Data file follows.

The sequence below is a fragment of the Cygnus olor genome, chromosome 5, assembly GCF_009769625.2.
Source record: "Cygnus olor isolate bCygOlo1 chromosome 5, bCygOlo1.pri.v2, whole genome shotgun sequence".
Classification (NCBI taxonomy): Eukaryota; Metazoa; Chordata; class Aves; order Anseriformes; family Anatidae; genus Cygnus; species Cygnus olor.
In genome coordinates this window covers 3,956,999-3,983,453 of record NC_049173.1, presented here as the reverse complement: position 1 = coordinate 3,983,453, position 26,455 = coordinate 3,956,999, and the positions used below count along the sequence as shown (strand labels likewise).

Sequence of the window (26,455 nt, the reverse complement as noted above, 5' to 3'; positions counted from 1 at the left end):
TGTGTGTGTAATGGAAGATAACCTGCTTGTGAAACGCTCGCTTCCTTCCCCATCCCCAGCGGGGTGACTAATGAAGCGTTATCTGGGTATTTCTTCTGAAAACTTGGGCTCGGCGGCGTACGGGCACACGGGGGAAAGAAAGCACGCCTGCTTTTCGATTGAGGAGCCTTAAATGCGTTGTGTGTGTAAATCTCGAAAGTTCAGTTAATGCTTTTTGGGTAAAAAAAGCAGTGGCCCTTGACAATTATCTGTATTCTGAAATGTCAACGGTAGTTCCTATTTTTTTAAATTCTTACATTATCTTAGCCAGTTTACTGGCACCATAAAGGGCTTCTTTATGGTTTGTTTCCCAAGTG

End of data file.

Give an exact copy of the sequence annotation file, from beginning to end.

The sequence below is a fragment of the Cygnus olor genome, chromosome 5, assembly GCF_009769625.2.
Source record: "Cygnus olor isolate bCygOlo1 chromosome 5, bCygOlo1.pri.v2, whole genome shotgun sequence".
Classification (NCBI taxonomy): Eukaryota; Metazoa; Chordata; class Aves; order Anseriformes; family Anatidae; genus Cygnus; species Cygnus olor.
In genome coordinates this window covers 3,956,999-3,983,453 of record NC_049173.1, presented here as the reverse complement: position 1 = coordinate 3,983,453, position 26,455 = coordinate 3,956,999, and the positions used below count along the sequence as shown (strand labels likewise).

Sequence of the window (26,455 nt, the reverse complement as noted above, 5' to 3'; positions counted from 1 at the left end):
TGTGTGTGTAATGGAAGATAACCTGCTTGTGAAACGCTCGCTTCCTTCCCCATCCCCAGCGGGGTGACTAATGAAGCGTTATCTGGGTATTTCTTCTGAAAACTTGGGCTCGGCGGCGTACGGGCACACGGGGGAAAGAAAGCACGCCTGCTTTTCGATTGAGGAGCCTTAAATGCGTTGTGTGTGTAAATCTCGAAAGTTCAGTTAATGCTTTTTGGGTAAAAAAAGCAGTGGCCCTTGACAATTATCTGTATTCTGAAATGTCAACGGTAGTTCCTATTTTTTTAAATTCTTACATTATCTTAGCCAGTTTACTGGCACCATAAAGGGCTTCTTTATGGTTTGTTTCCCAAGTG